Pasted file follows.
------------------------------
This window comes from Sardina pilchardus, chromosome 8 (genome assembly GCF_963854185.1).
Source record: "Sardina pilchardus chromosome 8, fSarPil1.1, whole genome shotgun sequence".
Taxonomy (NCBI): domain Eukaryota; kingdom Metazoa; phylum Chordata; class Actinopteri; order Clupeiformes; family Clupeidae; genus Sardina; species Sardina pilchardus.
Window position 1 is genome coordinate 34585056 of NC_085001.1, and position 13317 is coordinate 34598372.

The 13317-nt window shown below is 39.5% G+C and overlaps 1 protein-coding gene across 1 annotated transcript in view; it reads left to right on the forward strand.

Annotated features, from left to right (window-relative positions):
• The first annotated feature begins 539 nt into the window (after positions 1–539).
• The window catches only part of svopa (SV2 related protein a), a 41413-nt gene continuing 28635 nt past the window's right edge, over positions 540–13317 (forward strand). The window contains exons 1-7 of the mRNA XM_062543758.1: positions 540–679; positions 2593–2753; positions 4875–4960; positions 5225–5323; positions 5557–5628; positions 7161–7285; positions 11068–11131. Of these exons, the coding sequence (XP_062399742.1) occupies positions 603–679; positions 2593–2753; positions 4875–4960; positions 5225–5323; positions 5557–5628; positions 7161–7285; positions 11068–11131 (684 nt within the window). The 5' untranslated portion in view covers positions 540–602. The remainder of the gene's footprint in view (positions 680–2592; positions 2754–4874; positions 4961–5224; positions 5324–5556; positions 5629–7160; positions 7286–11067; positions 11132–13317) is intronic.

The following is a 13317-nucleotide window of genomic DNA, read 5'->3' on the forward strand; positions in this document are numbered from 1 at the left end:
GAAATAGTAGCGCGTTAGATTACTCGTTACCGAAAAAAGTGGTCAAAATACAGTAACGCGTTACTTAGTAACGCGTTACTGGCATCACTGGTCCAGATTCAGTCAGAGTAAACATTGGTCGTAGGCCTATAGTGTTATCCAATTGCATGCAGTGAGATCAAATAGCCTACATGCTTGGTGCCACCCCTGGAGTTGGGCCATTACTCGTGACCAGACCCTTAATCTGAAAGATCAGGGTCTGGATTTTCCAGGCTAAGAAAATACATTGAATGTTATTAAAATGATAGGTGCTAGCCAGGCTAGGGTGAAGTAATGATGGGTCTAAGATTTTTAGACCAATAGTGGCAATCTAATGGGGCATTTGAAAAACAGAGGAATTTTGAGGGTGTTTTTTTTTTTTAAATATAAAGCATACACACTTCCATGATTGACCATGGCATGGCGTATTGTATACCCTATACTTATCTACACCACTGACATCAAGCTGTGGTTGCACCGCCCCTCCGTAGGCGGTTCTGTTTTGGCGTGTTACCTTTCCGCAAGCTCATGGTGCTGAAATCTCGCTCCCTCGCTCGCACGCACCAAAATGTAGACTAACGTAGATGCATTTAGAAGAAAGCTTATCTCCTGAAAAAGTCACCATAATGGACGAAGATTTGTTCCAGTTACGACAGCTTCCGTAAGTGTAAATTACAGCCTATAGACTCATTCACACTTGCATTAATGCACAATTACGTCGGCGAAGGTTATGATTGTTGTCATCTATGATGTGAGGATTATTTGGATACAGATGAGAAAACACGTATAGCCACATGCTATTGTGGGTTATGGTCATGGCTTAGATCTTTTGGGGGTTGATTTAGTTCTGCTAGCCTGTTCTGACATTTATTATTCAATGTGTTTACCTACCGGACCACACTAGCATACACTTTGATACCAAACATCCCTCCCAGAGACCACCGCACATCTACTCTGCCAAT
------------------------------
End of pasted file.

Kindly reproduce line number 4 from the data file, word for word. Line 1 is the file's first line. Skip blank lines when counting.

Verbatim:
Window position 1 is genome coordinate 34585056 of NC_085001.1, and position 13317 is coordinate 34598372.